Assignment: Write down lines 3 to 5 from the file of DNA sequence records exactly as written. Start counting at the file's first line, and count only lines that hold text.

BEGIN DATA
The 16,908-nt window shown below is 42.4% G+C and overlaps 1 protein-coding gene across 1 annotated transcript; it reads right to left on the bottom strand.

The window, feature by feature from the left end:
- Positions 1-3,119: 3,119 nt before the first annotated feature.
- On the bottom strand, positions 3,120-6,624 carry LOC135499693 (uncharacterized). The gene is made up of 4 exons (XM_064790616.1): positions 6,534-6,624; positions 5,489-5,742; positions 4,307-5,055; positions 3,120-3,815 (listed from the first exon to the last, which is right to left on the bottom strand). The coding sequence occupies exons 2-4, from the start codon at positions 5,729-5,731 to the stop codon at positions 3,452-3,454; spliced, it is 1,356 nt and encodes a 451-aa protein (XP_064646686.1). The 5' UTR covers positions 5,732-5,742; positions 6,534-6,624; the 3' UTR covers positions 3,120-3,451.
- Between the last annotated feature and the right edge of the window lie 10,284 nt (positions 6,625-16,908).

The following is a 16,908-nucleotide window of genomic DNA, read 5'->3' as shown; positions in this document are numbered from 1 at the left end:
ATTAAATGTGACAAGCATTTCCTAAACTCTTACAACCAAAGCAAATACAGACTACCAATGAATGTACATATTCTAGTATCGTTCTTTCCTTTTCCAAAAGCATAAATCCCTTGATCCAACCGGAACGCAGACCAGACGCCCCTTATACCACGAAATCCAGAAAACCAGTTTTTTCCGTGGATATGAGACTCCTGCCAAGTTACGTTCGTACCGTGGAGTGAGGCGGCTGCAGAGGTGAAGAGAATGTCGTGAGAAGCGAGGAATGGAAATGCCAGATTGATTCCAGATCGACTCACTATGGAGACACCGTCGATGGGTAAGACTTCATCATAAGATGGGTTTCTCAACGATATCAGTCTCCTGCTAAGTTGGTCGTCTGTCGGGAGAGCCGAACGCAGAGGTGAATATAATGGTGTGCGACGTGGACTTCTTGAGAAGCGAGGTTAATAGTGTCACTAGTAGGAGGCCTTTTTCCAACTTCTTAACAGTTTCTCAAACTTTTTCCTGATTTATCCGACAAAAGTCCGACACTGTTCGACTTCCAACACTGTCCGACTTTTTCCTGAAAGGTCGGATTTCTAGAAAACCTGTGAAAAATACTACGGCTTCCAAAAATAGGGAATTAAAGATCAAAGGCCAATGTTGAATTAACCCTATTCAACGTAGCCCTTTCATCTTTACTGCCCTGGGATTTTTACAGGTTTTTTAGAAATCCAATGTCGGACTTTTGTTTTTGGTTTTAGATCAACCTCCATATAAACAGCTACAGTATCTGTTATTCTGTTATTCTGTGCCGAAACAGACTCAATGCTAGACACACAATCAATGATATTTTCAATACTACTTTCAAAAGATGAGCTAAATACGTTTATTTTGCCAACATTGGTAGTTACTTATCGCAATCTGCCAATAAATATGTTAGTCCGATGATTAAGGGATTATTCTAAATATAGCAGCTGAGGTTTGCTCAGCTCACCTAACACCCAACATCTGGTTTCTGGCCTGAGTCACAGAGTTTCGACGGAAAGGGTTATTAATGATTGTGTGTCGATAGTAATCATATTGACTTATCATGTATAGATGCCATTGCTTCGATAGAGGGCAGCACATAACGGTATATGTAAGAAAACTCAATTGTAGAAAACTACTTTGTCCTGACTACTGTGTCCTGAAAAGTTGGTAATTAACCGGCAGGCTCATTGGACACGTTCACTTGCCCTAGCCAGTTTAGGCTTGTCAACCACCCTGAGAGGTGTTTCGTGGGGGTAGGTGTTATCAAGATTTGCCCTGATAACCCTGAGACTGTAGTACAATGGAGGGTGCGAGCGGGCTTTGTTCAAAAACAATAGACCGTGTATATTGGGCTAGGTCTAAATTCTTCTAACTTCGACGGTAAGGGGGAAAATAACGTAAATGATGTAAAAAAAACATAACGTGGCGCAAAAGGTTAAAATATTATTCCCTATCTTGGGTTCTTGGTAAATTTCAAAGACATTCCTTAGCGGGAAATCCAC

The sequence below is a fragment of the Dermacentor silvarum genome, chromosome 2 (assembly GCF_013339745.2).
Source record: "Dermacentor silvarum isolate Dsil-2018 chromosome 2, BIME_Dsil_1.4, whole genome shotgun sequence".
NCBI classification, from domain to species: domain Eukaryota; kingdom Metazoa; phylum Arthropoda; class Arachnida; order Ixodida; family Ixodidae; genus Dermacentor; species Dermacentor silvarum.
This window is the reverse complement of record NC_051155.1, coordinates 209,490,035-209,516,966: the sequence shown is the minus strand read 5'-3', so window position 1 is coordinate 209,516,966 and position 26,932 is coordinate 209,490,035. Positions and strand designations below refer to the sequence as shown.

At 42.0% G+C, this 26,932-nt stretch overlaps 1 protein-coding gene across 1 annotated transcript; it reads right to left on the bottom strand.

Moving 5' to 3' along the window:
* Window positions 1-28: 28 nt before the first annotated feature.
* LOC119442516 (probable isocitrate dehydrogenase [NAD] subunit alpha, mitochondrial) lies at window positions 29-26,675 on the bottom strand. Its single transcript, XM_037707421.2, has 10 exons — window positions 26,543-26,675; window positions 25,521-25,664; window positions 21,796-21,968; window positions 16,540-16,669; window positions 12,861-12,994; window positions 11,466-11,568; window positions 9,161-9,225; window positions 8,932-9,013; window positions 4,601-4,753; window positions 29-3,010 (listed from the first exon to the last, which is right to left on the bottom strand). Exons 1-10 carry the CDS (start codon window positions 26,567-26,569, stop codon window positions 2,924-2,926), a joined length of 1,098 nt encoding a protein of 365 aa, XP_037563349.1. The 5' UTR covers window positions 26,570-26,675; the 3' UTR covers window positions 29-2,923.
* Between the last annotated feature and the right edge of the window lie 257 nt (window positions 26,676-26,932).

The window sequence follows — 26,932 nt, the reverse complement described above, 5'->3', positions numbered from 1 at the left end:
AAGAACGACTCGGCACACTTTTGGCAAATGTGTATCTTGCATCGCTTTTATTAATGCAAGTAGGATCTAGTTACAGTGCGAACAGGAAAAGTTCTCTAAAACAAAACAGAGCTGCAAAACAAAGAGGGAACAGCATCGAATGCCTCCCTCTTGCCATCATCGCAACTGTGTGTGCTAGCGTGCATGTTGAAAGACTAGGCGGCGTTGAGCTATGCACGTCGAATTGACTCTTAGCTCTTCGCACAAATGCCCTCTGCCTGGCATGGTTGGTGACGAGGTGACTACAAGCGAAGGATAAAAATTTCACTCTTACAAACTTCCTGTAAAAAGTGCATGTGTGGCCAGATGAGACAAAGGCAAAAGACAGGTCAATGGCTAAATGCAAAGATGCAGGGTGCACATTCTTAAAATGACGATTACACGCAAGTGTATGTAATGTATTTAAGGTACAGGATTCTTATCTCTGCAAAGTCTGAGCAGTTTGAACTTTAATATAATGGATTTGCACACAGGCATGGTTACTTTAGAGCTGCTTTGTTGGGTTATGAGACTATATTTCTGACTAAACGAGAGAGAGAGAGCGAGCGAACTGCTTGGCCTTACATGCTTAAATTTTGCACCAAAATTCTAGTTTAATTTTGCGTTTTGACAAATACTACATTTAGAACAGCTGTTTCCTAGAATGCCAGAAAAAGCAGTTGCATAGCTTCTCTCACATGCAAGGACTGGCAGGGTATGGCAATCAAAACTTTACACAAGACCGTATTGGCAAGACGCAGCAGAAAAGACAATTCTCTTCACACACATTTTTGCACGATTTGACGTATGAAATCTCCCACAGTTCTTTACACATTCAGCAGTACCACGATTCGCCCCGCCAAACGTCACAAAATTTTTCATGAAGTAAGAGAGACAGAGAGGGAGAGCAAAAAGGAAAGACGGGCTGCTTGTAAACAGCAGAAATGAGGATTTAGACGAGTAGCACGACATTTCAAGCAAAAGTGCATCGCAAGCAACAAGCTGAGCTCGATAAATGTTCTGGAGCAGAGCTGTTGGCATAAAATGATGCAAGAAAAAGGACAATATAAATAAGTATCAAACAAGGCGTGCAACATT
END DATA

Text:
- Positions 1-3,119: 3,119 nt before the first annotated feature.
- On the bottom strand, positions 3,120-6,624 carry LOC135499693 (uncharacterized). The gene is made up of 4 exons (XM_064790616.1): positions 6,534-6,624; positions 5,489-5,742; positions 4,307-5,055; positions 3,120-3,815 (listed from the first exon to the last, which is right to left on the bottom strand). The coding sequence occupies exons 2-4, from the start codon at positions 5,729-5,731 to the stop codon at positions 3,452-3,454; spliced, it is 1,356 nt and encodes a 451-aa protein (XP_064646686.1). The 5' UTR covers positions 5,732-5,742; positions 6,534-6,624; the 3' UTR covers positions 3,120-3,451.
- Between the last annotated feature and the right edge of the window lie 10,284 nt (positions 6,625-16,908).